Tuesday, April 8, 2008

Lenten Reading

It would have been much better if I had posted this around the first day of Lent, but, as they say, "better late that never!"

In addition to fasting, praying, and giving alms, the Church also asks us to increase the amount of spiritual reading. In light of this, I thought I would share with you what I have been reading.

1. The Bible

Duh! This is a book that we Orthodox Christians should ALWAYS be reading! But what specific parts should we focus on during Lent? Fr. Thomas Hopko recommends that we try to read the five books of the Bible that the Church focuses on during this penitential season: Genesis, Proverbs, Isaiah, Mark, and Hebrews.
Well, I must confess that while I have read all of Mark, I have only read parts of Genesis, Proverbs, and Hebrews, and none of Isaiah. I hope to at least finish Genesis and Proverbs (in the new Orthodox Study Bible, which is very enjoyable to read). Isaiah and the rest of Hebrews may have to wait.

2. Great Lent, by Fr. Alexander Schmemann

A classic and one of the most popular books ever written on Lent in English, which I have wanted to read for years, but have somehow never done until this year. This is an outstanding introduction to Lent, with a host of biblical, patristic, and liturgical quotations that explain the various facets of Lent. I cannot recommend it highly enough. And at only about 150 or so pages (I may be off a little), it can easily be read within a single Lenten season.

3. The Lenten Spring, by Fr. Thomas Hopko

I am actually reading through this a little each day with my wife and oldest daughter Audrey as our daily (well, okay, ALMOST daily) devotional. This is another must read. I read straight through it last year, and it helped me greatly in my Lenten struggle (as it is this year also).

4. On the Eight Vices, by St. John Cassian (from The Philokalia).

One of the definitive works on the subject from the definitive work on Orthodox spirituality. A classic. Need I say more? I teach a class once a month on the Philokalia, and this short work is our topic of discussion for March and April.

5. Defeating Sin, by Fr. Joseph Huneycutt

Defeating sin -- now THAT is something I have been trying to figure out how to do for a long time! Now I will at last know how! Anything by Fr. Huneycutt is a good read, and I know that I will enjoy this book (I'm only about halfway through it now) and learn a great deal.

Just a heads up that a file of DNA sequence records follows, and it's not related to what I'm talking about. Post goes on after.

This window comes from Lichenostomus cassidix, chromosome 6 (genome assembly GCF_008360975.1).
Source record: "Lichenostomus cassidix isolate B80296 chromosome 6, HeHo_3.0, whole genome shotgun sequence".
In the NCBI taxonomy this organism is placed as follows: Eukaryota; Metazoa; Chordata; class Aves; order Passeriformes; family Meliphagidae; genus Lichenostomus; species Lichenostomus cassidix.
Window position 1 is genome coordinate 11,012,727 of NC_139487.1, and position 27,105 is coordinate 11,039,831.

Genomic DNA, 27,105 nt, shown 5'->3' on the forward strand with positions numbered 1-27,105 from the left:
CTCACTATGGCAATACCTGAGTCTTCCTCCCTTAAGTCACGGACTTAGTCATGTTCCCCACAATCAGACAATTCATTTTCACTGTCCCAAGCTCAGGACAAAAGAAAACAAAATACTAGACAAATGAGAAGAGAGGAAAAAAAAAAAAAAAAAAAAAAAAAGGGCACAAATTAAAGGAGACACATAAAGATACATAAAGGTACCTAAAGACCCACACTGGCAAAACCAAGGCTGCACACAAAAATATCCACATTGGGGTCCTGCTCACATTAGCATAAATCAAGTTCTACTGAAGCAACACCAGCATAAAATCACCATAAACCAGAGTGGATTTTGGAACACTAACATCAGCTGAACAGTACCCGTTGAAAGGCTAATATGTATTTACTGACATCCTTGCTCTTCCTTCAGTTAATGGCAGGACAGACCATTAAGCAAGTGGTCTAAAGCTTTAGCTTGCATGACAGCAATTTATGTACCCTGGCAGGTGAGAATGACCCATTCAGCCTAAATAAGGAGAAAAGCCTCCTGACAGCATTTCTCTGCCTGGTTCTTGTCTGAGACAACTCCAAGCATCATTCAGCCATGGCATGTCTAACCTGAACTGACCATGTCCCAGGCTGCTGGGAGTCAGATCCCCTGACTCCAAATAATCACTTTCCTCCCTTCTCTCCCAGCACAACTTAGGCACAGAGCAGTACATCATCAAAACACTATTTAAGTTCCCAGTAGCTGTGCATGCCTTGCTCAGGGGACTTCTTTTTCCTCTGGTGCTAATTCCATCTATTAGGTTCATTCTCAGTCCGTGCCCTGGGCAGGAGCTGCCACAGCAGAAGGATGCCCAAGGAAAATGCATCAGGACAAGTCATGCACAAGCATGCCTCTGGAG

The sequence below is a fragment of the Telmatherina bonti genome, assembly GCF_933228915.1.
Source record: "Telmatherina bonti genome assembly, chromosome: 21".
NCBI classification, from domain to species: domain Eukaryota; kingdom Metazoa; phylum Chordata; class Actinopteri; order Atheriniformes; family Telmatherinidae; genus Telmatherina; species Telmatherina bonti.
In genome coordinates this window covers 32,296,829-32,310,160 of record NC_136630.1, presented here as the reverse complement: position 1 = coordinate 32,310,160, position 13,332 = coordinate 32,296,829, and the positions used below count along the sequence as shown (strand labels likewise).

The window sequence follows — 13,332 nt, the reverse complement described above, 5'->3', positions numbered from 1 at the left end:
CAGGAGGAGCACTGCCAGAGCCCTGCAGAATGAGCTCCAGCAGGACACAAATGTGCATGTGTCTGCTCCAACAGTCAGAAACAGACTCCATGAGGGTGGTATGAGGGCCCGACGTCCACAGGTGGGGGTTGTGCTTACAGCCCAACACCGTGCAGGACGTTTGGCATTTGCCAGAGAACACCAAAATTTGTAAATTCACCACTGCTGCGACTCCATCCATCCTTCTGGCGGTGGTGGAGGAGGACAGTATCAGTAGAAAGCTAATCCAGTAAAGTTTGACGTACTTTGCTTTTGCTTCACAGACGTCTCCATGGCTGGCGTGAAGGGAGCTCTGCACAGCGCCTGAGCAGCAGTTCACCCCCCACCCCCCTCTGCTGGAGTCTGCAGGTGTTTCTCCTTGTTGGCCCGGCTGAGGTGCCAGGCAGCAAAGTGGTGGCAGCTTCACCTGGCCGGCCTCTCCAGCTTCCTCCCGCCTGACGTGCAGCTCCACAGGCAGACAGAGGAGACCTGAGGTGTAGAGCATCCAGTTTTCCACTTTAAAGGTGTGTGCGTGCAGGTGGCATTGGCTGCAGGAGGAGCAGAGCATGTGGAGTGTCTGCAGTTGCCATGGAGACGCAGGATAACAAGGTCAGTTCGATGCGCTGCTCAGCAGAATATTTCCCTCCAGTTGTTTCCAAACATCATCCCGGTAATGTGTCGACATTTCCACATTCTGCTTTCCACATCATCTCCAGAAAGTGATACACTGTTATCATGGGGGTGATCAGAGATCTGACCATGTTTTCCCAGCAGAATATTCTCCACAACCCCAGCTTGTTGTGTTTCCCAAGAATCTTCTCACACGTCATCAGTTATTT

BTW, Fr. Huneycutt is writing the forward to my upcoming book.

Check out his excellent podcasts on Lent at Ancient Faith Radio.

6. First Fruits of Prayer: A Forty-Day Journey through the Canon of St. Andrew by Frederica Mathewes-Green

All right, I must be honest. This book is really on my "I hope I get to it" list. In reality, I probably will not this year, at least not before Pascha. Jennifer and Audrey and I read through this outstanding book last year during our family devotional time, and all of us loved it. Even if I don't get around to reading the book, I WILL be at the service at which the entire canon is chanted. So, I'll content myself to listen to it this year.

So, what have YOU been reading for Lent? Let me hear from you!

All images have been borrowed from Light and Life Publishing, an excellent place to buy any or all of these books.


Clint said...

Orthodox Study Bible.

I do have Fr. Schmemann's book, but haven't read most of it. I actually had it with me when I came to Houston, but obviously didn't read too much.

I have two of the four Philokalia books, but not the one you posted.

I also read a book on Byzantium. Not exactly Lenten fare, but perhaps loosely (oh, so very loosely) related.

thats about it...

Eddie said...

While it isn't a "lenten" book, I've been reading Let Us Attend by Fr. Farley. It is a book about the history and background of the Divine Liturgy. I just started it but so far I really like it.